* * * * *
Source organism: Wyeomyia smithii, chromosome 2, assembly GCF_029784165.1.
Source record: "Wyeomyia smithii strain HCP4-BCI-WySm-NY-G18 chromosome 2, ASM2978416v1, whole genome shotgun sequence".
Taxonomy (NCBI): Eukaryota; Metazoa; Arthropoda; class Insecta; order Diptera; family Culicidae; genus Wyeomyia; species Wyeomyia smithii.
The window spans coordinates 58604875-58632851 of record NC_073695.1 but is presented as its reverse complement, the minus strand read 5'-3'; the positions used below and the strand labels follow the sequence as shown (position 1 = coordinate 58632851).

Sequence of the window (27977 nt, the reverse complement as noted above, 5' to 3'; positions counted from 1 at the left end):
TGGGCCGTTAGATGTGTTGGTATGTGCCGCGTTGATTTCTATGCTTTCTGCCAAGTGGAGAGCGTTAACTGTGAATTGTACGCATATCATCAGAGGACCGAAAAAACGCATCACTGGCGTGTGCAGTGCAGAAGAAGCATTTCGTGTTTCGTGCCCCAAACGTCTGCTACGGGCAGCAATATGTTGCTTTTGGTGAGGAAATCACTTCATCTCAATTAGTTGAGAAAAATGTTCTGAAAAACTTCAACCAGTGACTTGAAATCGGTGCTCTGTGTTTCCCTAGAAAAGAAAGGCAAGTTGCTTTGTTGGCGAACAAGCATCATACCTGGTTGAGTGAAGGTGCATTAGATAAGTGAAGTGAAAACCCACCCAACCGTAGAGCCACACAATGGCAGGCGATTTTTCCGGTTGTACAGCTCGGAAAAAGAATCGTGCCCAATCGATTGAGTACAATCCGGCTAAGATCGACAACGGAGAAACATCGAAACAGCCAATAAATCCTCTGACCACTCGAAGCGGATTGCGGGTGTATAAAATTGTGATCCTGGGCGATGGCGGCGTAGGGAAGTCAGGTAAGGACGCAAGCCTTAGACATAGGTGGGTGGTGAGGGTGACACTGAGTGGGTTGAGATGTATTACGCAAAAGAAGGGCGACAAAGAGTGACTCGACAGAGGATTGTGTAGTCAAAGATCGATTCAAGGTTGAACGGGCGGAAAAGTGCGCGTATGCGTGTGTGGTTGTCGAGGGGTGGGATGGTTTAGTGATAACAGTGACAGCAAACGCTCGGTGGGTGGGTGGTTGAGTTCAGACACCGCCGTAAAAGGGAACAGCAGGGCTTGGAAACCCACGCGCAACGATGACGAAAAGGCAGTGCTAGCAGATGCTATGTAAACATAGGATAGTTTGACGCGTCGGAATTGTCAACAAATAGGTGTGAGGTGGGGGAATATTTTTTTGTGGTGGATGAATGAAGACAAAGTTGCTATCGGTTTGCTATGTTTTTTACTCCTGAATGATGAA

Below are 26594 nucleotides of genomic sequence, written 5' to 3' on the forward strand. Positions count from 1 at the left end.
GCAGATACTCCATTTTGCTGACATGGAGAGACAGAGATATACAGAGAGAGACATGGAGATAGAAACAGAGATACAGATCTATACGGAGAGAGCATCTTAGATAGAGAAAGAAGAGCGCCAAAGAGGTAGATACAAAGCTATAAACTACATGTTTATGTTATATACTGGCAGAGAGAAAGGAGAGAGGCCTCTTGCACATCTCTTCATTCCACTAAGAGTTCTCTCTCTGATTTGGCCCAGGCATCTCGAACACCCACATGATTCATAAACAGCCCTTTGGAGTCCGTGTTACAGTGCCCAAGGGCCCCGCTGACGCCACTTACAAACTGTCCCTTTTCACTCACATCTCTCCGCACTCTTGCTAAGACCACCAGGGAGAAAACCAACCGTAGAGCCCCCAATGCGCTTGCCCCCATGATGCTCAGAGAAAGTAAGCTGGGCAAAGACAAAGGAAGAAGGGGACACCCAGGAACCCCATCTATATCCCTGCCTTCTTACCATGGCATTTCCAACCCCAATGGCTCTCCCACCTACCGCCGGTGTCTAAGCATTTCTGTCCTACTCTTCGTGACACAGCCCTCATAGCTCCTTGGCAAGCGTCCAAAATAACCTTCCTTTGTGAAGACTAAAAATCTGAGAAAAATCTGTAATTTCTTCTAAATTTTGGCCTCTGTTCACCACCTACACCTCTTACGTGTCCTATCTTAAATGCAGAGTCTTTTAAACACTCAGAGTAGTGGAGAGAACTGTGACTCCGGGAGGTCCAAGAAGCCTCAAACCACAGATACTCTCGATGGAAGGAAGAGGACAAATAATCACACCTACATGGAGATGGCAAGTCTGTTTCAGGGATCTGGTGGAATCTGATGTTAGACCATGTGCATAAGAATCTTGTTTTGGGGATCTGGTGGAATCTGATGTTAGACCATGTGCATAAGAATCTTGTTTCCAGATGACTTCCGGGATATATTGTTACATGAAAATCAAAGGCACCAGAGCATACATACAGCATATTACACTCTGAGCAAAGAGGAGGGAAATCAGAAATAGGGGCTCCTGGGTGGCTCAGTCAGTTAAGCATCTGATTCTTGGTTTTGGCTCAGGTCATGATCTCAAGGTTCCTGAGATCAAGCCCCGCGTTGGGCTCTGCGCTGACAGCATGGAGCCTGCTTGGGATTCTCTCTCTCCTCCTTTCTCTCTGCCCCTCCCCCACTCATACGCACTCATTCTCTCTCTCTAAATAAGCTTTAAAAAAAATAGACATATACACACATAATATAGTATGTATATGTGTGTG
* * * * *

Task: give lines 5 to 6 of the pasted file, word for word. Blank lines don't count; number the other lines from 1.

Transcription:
Sequence of the window (27977 nt, the reverse complement as noted above, 5' to 3'; positions counted from 1 at the left end):
TGGGCCGTTAGATGTGTTGGTATGTGCCGCGTTGATTTCTATGCTTTCTGCCAAGTGGAGAGCGTTAACTGTGAATTGTACGCATATCATCAGAGGACCGAAAAAACGCATCACTGGCGTGTGCAGTGCAGAAGAAGCATTTCGTGTTTCGTGCCCCAAACGTCTGCTACGGGCAGCAATATGTTGCTTTTGGTGAGGAAATCACTTCATCTCAATTAGTTGAGAAAAATGTTCTGAAAAACTTCAACCAGTGACTTGAAATCGGTGCTCTGTGTTTCCCTAGAAAAGAAAGGCAAGTTGCTTTGTTGGCGAACAAGCATCATACCTGGTTGAGTGAAGGTGCATTAGATAAGTGAAGTGAAAACCCACCCAACCGTAGAGCCACACAATGGCAGGCGATTTTTCCGGTTGTACAGCTCGGAAAAAGAATCGTGCCCAATCGATTGAGTACAATCCGGCTAAGATCGACAACGGAGAAACATCGAAACAGCCAATAAATCCTCTGACCACTCGAAGCGGATTGCGGGTGTATAAAATTGTGATCCTGGGCGATGGCGGCGTAGGGAAGTCAGGTAAGGACGCAAGCCTTAGACATAGGTGGGTGGTGAGGGTGACACTGAGTGGGTTGAGATGTATTACGCAAAAGAAGGGCGACAAAGAGTGACTCGACAGAGGATTGTGTAGTCAAAGATCGATTCAAGGTTGAACGGGCGGAAAAGTGCGCGTATGCGTGTGTGGTTGTCGAGGGGTGGGATGGTTTAGTGATAACAGTGACAGCAAACGCTCGGTGGGTGGGTGGTTGAGTTCAGACACCGCCGTAAAAGGGAACAGCAGGGCTTGGAAACCCACGCGCAACGATGACGAAAAGGCAGTGCTAGCAGATGCTATGTAAACATAGGATAGTTTGACGCGTCGGAATTGTCAACAAATAGGTGTGAGGTGGGGGAATATTTTTTTGTGGTGGATGAATGAAGACAAAGTTGCTATCGGTTTGCTATGTTTTTTACTCCTGAATGATGAA